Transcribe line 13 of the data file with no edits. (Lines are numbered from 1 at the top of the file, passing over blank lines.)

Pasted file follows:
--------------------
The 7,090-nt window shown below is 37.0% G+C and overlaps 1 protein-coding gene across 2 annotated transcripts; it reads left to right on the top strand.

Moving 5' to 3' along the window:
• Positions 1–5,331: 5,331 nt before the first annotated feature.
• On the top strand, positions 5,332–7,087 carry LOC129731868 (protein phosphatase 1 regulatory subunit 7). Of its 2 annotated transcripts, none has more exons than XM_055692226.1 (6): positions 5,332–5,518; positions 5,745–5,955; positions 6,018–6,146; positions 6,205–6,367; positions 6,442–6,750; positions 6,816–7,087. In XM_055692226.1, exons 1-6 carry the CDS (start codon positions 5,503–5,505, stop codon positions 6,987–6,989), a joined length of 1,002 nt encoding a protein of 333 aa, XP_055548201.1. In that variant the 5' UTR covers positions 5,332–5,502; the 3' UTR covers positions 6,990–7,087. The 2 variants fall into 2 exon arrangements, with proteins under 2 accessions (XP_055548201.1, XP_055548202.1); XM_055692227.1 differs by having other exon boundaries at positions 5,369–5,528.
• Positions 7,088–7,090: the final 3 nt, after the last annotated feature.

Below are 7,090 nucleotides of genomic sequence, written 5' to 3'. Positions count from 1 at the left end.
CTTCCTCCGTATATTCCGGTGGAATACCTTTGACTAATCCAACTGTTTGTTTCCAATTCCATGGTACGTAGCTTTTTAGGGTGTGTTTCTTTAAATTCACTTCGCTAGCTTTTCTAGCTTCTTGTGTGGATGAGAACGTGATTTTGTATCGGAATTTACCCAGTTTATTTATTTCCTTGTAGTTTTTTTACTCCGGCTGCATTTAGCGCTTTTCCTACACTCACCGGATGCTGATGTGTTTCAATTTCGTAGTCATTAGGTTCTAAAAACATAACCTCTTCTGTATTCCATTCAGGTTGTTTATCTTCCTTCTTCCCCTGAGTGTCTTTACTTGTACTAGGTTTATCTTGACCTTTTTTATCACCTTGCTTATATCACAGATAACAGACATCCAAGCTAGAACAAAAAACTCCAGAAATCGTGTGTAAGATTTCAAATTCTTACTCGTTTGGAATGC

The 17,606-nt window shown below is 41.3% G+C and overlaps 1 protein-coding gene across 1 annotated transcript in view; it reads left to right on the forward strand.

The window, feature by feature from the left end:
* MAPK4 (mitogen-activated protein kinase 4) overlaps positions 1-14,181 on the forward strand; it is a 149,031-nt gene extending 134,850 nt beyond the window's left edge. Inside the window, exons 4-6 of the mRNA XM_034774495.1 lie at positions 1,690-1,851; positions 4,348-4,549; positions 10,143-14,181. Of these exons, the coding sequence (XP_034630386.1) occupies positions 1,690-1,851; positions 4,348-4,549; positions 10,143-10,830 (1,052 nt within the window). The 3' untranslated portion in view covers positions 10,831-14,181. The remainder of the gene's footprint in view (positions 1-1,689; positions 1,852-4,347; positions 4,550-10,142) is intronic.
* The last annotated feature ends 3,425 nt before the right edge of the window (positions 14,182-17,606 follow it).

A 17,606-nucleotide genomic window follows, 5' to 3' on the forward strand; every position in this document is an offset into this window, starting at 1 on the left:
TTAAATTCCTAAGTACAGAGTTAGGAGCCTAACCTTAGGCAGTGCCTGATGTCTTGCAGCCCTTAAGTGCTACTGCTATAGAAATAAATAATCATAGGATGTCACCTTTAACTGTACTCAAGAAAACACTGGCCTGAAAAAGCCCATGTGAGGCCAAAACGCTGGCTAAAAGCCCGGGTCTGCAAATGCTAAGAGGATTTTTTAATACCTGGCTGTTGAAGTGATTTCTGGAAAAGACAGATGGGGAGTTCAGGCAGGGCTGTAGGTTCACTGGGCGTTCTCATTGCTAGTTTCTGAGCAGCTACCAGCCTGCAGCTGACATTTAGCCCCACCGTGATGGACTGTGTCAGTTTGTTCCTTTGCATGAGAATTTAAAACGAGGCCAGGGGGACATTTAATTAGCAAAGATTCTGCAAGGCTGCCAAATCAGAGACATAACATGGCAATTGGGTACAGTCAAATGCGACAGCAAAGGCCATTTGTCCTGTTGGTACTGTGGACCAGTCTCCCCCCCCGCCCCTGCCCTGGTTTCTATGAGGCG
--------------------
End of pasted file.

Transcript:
TTAAATTCCTAAGTACAGAGTTAGGAGCCTAACCTTAGGCAGTGCCTGATGTCTTGCAGCCCTTAAGTGCTACTGCTATAGAAATAAATAATCATAGGATGTCACCTTTAACTGTACTCAAGAAAACACTGGCCTGAAAAAGCCCATGTGAGGCCAAAACGCTGGCTAAAAGCCCGGGTCTGCAAATGCTAAGAGGATTTTTTAATACCTGGCTGTTGAAGTGATTTCTGGAAAAGACAGATGGGGAGTTCAGGCAGGGCTGTAGGTTCACTGGGCGTTCTCATTGCTAGTTTCTGAGCAGCTACCAGCCTGCAGCTGACATTTAGCCCCACCGTGATGGACTGTGTCAGTTTGTTCCTTTGCATGAGAATTTAAAACGAGGCCAGGGGGACATTTAATTAGCAAAGATTCTGCAAGGCTGCCAAATCAGAGACATAACATGGCAATTGGGTACAGTCAAATGCGACAGCAAAGGCCATTTGTCCTGTTGGTACTGTGGACCAGTCTCCCCCCCCGCCCCTGCCCTGGTTTCTATGAGGCG